Well, the functional edge is back, and it's more functional than ever. Swipe in from the right side of the screen to bring up an edge panel. There are about a dozen possible edge panels, along with an open SDK so that hopefully more will come in the future. By default, you get favorite apps, favorite contacts, and a panel for some macros, like starting a message to one of your favorite people. You can add news services, weather, a ruler, memory status, or various other applications.
I also like the always-on screen, which displays the time, date, and basic notifications when the phone is locked; it can also show a calendar or a few custom images based on your phone's theme. It doesn't seem to drain the battery much and you can always disable it if it doesn't suit you.
All that software functionality just adds to Samsung's bloatware load, alas. US carriers only sell a 32GB version of the Galaxy S7 Edge, and 9.23GB on our Verizon model were taken up by Google's OS, Samsung's software, and more than a dozen preloaded Verizon and Amazon apps you can't move or delete.
You can add a microSD card up to 200GB, though, by sticking it in a tray that's part of the SIM card slot. Samsung doesn't support Google's Adoptable Storage, which lets the microSD card be seen as part of the phone's internal memory, but you can move downloaded apps to the card one by one using the phone's settings screen.
The 2.15GHz Qualcomm Snapdragon 820 processor delivers excellent performance, identical to the Galaxy S7. It easily outclasses the Nexus 6P's Snapdragon 810 on both standard performance benchmarks and graphics benchmarks. It's outmatched by the iPhone 6s Plus when it comes to gaming frame rates, but that's not an apples-to-Apple comparison, as the iPhone has much lower screen resolution. High-intensity games like Asphalt 8 play perfectly smooth here.
Camera and Video
The S7 and the S7 Edge have the same camera module, which has a much more subtle exterior bump than on the S6 generation. Samsung says it dropped from a 16-megapixel unit on the Galaxy S6 to a 12-megapixel unit with larger pixels here to improve low-light performance; it also added more focus pixels to improve low light focus. We saw the focus improvements, but not the low-light improvements on this camera.
Double-tap the Home button and the camera opens in about 0.6 seconds, just like on the Galaxy S6. The quicker focus is immediately evident, and the shutter is pretty much instantaneous. In one of my several low-light tests, the S7 Edge took a much brighter image than the S6 did. But I didn't find that in other tests, and whether my hand was shaky mattered far more than anything else. Both the S6 and the S7 outperform the iPhone 6s, with sharper and less noisy images.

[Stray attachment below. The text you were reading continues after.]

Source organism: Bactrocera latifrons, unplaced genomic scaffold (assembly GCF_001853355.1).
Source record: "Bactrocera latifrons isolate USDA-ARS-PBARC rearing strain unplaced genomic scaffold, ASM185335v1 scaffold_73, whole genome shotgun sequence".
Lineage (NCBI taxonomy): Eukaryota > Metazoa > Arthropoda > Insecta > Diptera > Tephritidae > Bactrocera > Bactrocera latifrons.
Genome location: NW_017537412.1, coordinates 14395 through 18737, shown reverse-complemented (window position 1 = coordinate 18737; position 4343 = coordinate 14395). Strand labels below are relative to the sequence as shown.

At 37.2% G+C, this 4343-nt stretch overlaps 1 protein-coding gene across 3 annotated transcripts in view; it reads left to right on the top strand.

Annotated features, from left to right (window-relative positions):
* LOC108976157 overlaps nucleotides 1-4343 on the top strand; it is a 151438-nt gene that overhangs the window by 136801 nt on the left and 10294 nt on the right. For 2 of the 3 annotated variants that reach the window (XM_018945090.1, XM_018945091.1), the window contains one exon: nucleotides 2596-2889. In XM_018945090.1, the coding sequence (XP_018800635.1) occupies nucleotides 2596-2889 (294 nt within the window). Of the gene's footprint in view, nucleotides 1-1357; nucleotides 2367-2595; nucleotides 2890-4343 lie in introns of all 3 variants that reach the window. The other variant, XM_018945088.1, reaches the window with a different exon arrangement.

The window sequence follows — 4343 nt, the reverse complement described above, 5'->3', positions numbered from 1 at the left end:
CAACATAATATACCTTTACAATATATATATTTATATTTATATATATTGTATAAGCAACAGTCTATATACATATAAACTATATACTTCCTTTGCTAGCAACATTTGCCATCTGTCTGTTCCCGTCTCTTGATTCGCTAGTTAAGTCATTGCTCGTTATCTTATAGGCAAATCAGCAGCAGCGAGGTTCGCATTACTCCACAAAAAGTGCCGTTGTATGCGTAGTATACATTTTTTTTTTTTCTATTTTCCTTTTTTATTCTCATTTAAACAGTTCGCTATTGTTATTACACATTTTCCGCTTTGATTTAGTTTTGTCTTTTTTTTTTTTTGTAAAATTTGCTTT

The 5-megapixel front camera is also very good, but a minor improvement over the S6; mostly, images are a little less noisy. The bigger improvement for selfies comes in the addition of a Selfie Flash mode, which lights up the screen when you're shooting an image in the dark.
Video now records at up to 4K resolution at 30 frames per second on the main camera, and 1080p on the front camera. Video recording is excellent, and maintained 30 frames per second even in very dim conditions.
In terms of audio and video playback, the Snapdragon 820 can handle any content you can throw at it. There's no cabled way to attach the S7 to a big screen any more, though; you need to use wireless screencasting.
Comparisons and Conclusions
Competition in the realm of larger premium smartphones is intense. The Nexus 6P, the Galaxy Note 5, the LG V10, and the Motorola Droid Turbo 2 all have unique advantages, and I could easily recommend any of them. There's also the iPhone 6s Plus, which frankly doesn't put Apple's best foot forward with its relatively low-res screen, but has many games and social networks that are unique to the iPhone platform. So why am I making the Samsung Galaxy S7 Edge our Editors' Choice? You're getting the most phone per square inch, and more importantly the biggest battery.
The Edge gives you a big screen in a relatively small phone: 5.5 inches in a 2.86-inch wide device, as opposed to the 5.7-inch competitors, which are generally 3 inches or wider. The curved glass makes the Edge not just stylish, but easier to hold as well. Combine that with a killer processor, a faster modem, and a 3,600mAh battery, which is bigger than all the competition, and you get a large, waterproof smartphone with long battery life.
That said, you'll want to get the Galaxy Note 5 if you want to scribble on the screen with the S Pen, and you'll want the Nexus 6P if you prefer a simpler, pure Android experience with no bloatware. The Nexus 6P is also a lot cheaper. So that's a tough decision.
But the Galaxy S7 Edge is current state-of-the-art. It's the best-crafted, most powerful smartphone on the market, with the biggest battery, and the most cutting-edge components you can get. That's enough to make it our Editors' Choice.